Beverage Dynamics

Beverage Dynamics Jan-Feb 2016

Beverage Dynamics is the largest national business magazine devoted exclusively to the needs of off-premise beverage alcohol retailers, from single liquor stores to big box chains, through coverage of the latest trends in wine, beer and spirits.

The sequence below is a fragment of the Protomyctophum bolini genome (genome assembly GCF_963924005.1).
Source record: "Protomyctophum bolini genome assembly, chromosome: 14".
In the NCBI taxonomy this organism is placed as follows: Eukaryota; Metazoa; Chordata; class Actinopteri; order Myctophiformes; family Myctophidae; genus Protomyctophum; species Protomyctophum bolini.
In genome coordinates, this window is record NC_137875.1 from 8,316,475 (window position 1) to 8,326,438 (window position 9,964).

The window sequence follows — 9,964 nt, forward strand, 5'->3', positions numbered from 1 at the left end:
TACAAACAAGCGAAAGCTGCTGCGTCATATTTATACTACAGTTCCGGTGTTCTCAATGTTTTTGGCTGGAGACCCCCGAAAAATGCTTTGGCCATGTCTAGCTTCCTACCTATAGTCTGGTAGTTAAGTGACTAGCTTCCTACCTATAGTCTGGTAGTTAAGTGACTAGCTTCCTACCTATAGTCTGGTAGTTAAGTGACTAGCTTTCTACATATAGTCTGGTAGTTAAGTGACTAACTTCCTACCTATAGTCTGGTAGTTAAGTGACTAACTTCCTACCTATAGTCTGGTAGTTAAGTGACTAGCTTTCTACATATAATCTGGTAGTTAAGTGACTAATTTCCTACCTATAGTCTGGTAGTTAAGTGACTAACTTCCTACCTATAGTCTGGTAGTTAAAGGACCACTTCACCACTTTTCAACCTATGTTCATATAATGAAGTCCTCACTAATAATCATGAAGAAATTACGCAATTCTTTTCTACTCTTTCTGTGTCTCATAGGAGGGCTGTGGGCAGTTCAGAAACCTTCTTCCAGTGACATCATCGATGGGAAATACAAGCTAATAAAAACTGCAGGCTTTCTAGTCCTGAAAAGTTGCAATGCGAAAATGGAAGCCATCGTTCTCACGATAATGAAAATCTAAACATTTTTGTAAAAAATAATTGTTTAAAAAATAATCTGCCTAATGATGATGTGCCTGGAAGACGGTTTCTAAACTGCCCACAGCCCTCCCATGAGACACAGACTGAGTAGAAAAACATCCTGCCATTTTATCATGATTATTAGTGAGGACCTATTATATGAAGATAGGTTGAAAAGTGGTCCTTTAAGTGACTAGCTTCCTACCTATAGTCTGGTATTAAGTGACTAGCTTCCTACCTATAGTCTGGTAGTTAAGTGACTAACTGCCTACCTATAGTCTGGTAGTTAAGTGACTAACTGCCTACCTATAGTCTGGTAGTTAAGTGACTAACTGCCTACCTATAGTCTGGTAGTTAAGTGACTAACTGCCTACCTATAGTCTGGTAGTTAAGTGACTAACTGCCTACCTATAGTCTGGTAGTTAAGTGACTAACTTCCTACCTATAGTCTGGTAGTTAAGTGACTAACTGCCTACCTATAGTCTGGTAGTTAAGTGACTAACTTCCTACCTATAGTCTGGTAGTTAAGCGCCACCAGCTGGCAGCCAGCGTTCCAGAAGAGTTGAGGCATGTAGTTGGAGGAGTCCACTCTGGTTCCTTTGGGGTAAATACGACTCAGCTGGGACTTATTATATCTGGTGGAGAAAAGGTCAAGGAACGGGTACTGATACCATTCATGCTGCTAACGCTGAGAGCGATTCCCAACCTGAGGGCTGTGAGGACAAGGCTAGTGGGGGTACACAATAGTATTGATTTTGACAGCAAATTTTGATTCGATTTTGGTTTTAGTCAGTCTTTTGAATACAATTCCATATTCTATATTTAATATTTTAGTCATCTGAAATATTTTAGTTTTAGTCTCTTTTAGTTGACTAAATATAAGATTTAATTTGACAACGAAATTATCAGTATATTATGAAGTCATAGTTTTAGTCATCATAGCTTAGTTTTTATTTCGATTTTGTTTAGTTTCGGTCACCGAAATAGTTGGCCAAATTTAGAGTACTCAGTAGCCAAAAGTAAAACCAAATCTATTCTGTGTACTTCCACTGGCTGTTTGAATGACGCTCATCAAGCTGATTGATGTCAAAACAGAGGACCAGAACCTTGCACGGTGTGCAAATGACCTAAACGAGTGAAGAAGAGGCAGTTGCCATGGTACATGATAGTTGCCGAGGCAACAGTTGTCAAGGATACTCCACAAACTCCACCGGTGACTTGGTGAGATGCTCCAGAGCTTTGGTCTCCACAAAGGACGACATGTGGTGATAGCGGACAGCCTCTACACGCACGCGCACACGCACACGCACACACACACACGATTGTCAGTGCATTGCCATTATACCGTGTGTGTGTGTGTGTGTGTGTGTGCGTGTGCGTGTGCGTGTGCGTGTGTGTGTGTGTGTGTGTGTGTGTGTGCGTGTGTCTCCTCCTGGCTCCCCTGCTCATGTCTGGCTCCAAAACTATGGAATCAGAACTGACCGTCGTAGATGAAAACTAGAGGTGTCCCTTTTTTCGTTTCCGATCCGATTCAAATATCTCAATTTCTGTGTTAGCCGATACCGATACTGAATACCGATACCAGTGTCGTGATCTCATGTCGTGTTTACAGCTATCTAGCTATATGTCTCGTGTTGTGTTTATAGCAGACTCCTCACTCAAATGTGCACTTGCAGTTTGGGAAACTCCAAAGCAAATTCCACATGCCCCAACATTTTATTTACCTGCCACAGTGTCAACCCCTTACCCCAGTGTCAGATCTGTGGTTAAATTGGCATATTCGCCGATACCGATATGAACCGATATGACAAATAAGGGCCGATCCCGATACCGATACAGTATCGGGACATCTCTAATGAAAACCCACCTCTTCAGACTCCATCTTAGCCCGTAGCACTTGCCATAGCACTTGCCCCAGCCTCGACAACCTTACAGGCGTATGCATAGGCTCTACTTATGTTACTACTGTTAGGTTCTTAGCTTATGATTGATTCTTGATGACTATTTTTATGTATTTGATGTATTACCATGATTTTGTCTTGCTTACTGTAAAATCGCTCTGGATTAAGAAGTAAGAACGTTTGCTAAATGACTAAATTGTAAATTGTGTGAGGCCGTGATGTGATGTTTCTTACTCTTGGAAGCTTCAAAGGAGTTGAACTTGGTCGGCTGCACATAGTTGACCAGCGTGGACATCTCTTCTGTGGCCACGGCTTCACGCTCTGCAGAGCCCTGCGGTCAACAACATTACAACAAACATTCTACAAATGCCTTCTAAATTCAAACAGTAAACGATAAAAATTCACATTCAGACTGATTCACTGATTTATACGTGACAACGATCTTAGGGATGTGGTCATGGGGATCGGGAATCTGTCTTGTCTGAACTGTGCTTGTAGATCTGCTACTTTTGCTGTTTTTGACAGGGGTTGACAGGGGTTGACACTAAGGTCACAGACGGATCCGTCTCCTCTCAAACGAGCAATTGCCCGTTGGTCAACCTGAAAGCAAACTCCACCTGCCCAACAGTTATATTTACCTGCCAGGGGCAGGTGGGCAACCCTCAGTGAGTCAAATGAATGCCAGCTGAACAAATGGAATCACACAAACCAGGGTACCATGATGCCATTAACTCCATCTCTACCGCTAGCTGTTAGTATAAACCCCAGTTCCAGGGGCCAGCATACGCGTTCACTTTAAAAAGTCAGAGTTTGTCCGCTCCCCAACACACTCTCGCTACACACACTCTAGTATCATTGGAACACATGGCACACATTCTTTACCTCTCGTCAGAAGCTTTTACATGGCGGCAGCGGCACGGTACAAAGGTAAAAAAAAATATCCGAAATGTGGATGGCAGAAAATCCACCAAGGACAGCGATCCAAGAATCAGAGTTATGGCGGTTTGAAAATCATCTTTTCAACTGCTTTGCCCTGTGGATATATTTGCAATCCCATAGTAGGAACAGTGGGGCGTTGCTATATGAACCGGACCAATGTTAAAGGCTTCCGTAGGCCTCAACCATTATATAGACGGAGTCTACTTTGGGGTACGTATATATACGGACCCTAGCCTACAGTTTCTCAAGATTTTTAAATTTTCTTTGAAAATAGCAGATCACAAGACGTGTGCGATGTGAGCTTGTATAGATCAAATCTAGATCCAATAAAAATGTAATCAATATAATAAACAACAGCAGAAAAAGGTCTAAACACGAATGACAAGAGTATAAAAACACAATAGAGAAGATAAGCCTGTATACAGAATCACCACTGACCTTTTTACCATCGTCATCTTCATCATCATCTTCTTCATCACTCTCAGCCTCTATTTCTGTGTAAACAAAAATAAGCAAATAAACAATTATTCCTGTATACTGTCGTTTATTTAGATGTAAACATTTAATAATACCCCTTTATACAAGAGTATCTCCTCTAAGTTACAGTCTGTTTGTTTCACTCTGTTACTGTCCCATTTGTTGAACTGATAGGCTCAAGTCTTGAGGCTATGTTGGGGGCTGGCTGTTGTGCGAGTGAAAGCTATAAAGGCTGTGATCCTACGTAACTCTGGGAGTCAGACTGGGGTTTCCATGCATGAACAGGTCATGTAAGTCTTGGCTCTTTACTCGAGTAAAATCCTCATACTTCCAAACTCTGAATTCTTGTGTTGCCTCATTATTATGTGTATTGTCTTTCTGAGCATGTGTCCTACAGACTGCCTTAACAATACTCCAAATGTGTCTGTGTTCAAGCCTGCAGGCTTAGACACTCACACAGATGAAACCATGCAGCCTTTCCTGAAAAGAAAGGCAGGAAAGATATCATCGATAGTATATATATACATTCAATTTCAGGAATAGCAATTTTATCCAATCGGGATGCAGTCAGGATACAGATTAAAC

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Page 52 of 71 January/February 2016• Beverage Dynamics 53 Small Batch Canadian Whisky blend that is a full-bodied, quintessentially Canadian offering. And Caribou Crossing Single Barrel, he adds, is a super-premium bottling created by Master Canadian Whisky Maker Drew Mayville. "We've seen amazing results with fl avored Canadian whiskies," says retailer Jabour at Twin Liquors. Crown Royal Regal Apple, a brand introduced a year ago, is already selling at nearly half the original Crown Royal, he says. There is a proliferation of new Canadian flavors—maple, peach, pecan and more. "The success of Regal Apple may breed opportunities for other Canadian producers," Jabour says. Crown Royal also has a maple fl avor. "Look for more fl avor innovations in 2016," Morgan promises. Many predict Canadian will move into the world of whisky geekdom and wider interest. But the interest is already there, says Diageo's Morgan. "People are more interested in the minutia of whisky production — the grain bills and the kinds of barrels. Our brand ambassadors get asked very nerdy questions." "Canadian whisky has the budget players, as well as high-end expressions and more flavored products," Smith adds. "They are covering all bases." BD DEMAND FOR JAPANESE WHISKY IN AMERICA OUTWEIGHS SUPPLY BY KYLE SWARTZ BOTTLES DO NOT LAST LONG on store shelves. Shipments are limited. Connoisseurs and curious drinkers grab what they can. The cost to purchase can rise well beyond the suggested retail price. This may sound like a de- scription of the diffi culty in ac- quiring Pappy Van Winkle Bourbons, whose quality and scarcity have lifted the brand into legendary (and expensive) sta- tus, but it's not. The entire Japanese whisky category currently experiences the same challenges. Is this good for the category? And how did we get here? MEASURED EXPOSURE Numerous factors are behind the current Japanese whisky craze. Distillers set aside a good portion of their output for domestic markets, which leaves less juice for the rest of the world. How- ever, America was not always receiving large allocations, since the category's fi rst big push was carefully controlled. "By only exporting a limited quantity to the United States in the early 2000s, the Japanese were able to hook a niche group of whiskey drinkers," explains Erin Robertie, Liquor De- partment Manager of Hazel's Beverage World, a 35,000-square foot retail store in Boulder, Colorado. "Almost a novelty, Jap- anese malts entered the market as something different. Some- thing a little weird." In this way, connoisseurs were encouraged to set the reputation of Japanese whisky. They liked what they drank. Japanese whisky gained status among American consumers as an ap- proachable, nuanced alternative to Scotch. Demand increased. Then, when Suntory whiskies won a slew of global awards between 2010 and 2012, demand exploded. "The growth has been unprecedented," says Beam Suntory Brand Ambassador Johnnie Mundell. "One day we'll look back at this period and say that this really was a unique time and place. I've never seen anything like this in whisky." Japanese whiskies have leveraged this sudden and immense popularity to expand infl uence far beyond their home country. "Their presence in the industry is catapulting them to the forefront of world whiskey," Robertie says. "When Suntory purchased Jim Beam, Japanese whisky became a huge player in the inter- national market." MEETING DEMAND Tracking down Japanese whisky has become a diffi cult task. "The Yamazakis and all older exten- sions of Nikka are incredibly hard to fi nd," Robertie says. "In our state, all of Suntory's whiskies are allocated, so we receive a case or two of non-age statements or Hibiki 12- whose quality and scarcity have lifted the

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